As a mother, she was willing to do whatever it took to help her daughter. She thought that a preschool might be the answer, and so decided to enroll Rania in a Save the Children supported preschool. As Rania’s new teacher, she explained to me her child’s issues and that she believed Rania had lost her self-confidence due to the laughter and criticism she endured from her peers. My biggest challenge with Rania was that I needed to avoid the same thing happening twice, so I had to welcome her very carefully, building her capacity using ECCD’s multi-activities package which is designed to promote the cognitive, physical, language and psycho-social skills of children her age.

I talked to her about the activities that the children here do to figure out what she loves best. She asked to play in the art corner and after she’d finished her drawing I asked her to describe it. I encouraged her to talk by giving her the impression that I understood her comprehensively. Gradually, I started to correct her and teach her the proper pronunciation of letters. In this way, her language skills developed as did her comfort in the classroom.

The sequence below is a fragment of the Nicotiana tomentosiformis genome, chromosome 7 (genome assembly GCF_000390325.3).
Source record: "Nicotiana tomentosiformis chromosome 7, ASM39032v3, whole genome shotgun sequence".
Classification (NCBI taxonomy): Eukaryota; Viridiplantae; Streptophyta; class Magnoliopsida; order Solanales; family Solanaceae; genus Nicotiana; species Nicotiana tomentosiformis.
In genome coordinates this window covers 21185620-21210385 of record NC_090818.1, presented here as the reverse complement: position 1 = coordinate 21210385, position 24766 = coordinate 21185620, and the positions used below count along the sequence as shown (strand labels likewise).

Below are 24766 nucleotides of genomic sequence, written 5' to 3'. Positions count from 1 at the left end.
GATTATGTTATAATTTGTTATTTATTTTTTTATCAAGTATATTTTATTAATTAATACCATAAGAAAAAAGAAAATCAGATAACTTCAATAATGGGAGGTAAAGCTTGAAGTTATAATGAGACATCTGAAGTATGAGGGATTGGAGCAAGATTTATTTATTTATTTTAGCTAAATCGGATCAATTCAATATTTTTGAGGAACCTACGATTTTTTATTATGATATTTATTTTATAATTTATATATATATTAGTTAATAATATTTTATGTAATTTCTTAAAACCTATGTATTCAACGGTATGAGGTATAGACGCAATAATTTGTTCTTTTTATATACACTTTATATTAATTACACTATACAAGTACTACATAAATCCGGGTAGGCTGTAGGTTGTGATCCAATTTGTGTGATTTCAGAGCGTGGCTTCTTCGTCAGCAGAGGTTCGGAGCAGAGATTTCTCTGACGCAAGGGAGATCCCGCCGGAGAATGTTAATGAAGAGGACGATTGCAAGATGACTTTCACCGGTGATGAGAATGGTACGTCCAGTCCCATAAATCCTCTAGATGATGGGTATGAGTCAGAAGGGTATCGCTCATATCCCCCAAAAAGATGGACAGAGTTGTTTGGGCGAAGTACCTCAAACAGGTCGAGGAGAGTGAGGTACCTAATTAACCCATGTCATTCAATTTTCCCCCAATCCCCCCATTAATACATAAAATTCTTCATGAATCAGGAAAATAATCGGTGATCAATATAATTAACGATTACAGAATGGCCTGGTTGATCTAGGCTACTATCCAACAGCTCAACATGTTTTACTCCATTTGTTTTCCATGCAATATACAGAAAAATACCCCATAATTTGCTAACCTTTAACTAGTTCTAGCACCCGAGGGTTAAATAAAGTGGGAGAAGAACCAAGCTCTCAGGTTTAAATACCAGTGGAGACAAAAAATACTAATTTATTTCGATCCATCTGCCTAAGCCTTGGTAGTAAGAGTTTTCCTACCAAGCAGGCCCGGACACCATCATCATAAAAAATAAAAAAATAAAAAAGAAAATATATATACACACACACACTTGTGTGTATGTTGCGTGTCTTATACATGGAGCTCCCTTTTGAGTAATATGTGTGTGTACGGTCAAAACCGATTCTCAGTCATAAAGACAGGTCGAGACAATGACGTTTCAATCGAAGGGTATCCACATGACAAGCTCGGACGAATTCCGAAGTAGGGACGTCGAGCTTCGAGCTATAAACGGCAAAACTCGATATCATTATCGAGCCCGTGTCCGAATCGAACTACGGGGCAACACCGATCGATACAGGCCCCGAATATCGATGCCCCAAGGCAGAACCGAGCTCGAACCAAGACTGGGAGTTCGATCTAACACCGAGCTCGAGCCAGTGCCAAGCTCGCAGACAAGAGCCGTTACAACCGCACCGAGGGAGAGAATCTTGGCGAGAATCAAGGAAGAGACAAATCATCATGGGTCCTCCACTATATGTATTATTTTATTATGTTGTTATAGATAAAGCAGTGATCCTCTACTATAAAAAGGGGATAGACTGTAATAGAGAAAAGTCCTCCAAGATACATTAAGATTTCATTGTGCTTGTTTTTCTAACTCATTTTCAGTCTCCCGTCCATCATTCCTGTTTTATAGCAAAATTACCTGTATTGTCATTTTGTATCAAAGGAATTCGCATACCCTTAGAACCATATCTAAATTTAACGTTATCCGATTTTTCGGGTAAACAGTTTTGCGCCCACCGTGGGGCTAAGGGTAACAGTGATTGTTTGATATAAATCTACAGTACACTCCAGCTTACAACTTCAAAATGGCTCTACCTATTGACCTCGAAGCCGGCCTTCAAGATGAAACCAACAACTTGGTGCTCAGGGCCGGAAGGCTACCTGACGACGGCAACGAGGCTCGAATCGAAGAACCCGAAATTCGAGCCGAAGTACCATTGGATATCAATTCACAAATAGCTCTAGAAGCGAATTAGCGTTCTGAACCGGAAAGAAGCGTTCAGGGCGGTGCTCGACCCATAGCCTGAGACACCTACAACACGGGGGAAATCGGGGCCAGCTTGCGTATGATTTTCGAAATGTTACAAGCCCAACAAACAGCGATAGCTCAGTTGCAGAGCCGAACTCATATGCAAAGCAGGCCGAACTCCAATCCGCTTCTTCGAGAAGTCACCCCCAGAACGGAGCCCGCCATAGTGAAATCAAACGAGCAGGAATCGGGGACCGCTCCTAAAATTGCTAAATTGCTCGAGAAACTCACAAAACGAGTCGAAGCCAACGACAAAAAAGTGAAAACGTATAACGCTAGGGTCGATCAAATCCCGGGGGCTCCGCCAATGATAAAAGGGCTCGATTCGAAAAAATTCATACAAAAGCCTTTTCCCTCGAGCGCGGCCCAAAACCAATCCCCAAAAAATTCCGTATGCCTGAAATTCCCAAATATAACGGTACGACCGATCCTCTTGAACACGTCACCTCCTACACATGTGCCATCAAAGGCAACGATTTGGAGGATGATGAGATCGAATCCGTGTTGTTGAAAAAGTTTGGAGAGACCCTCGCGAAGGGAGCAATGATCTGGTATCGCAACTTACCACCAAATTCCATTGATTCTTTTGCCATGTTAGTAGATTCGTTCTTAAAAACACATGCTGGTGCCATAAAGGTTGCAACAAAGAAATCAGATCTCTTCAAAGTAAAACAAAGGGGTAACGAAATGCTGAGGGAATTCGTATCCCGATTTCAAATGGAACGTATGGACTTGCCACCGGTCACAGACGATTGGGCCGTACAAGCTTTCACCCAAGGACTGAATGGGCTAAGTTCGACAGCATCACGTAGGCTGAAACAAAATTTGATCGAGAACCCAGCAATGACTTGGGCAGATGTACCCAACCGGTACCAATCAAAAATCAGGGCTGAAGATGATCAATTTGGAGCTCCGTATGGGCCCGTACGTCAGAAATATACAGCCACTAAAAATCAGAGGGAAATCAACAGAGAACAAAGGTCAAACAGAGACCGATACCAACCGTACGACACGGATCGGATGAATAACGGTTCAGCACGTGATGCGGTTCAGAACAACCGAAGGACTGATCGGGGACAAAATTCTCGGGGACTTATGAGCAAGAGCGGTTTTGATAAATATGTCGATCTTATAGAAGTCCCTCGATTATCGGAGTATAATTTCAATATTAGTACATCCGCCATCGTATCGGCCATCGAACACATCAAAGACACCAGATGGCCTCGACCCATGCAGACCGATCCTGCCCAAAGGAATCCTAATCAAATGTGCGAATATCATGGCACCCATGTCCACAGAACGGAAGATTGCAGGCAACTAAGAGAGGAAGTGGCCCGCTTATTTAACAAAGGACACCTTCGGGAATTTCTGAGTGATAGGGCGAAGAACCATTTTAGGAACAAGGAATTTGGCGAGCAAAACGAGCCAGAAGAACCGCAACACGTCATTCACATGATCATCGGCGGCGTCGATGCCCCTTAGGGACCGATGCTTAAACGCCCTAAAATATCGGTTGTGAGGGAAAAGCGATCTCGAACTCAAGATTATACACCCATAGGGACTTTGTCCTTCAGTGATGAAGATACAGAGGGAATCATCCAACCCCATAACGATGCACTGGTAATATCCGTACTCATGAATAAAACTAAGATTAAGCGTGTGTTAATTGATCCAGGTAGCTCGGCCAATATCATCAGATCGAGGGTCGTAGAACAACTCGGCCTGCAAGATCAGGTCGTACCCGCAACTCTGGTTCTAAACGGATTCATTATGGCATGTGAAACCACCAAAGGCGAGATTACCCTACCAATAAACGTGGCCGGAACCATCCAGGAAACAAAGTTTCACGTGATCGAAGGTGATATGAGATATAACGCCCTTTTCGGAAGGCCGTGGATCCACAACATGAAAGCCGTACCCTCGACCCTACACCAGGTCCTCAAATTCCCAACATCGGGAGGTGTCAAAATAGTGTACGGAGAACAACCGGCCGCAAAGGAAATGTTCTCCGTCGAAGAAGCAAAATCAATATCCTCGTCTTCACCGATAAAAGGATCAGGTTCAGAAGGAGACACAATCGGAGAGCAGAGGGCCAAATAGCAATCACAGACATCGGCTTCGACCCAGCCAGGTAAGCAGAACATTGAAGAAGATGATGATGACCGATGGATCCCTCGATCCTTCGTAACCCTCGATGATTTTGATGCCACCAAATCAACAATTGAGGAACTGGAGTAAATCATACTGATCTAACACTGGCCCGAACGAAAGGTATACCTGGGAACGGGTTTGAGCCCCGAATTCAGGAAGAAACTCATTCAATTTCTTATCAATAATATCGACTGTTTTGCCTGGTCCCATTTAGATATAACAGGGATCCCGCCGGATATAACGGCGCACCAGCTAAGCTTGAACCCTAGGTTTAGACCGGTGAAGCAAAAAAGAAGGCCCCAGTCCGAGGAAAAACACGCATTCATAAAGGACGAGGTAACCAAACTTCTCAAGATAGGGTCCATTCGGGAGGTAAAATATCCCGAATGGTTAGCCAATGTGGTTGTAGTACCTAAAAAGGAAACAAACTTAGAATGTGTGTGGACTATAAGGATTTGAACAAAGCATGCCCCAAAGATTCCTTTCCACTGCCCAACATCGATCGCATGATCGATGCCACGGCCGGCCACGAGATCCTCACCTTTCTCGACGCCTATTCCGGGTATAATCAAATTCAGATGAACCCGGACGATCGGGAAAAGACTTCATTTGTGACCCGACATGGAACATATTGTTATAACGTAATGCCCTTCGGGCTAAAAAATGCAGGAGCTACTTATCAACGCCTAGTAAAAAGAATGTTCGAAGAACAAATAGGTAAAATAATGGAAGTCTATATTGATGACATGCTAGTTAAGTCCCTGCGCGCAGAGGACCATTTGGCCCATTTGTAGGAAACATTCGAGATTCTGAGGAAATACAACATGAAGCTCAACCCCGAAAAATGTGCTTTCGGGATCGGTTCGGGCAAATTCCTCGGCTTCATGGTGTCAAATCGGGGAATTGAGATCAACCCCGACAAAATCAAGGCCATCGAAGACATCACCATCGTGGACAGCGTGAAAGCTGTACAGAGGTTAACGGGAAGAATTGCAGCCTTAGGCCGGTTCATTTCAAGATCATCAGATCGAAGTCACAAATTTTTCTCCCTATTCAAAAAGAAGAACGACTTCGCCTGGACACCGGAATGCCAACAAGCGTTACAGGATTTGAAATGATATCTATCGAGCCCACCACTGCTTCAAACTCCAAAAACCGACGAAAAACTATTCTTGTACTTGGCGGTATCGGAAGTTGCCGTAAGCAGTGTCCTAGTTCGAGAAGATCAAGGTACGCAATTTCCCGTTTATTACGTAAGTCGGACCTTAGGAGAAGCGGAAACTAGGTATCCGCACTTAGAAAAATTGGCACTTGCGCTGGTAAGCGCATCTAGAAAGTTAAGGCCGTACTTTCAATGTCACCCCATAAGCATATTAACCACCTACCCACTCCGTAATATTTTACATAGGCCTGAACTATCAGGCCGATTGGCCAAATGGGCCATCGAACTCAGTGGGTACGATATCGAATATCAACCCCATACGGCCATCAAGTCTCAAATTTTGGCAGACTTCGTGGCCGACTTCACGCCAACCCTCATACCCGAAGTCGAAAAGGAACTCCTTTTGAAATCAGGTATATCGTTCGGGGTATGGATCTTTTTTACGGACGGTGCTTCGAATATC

She began participating in our classroom’s reading corner, where she enjoyed reading and acting stories out in front of the other children. With her self-confidence rebuilt, she started to take part in the collective games, like playing with, and sharing, blocks and preforming plays with the other children.

Rania presents in front of her classmates
Rania presents in front of her classmates.

Now, Rania is able to clearly communicate and understand the others. I feel so happy for having a positive impact on her life. I felt responsible for her since the moment her mother came to me asking for help. I doubted myself at times, but the trainings I had received with Save the Children built a solid foundation that I relied on, and continue to rely on. Many of the mothers in our village turn to me whenever they face problems with their children. Now, I’m proud to say that Rania is looking forward to moving onto primary school next year!

Interested in joining our community of sponsors? Click here to learn more.

My First Field Visit

Charity

Charity Banda

SHN program Officer

Lufwanyama. Zambia

April 6, 2015

 

I recently joined the sponsorship team as SHN Program Officer after having worked with Save the Children as Training Coordinator under the Health project. This was my first visit to a center that is being supported under the sponsorship program. I was looking forward to seeing what really goes on.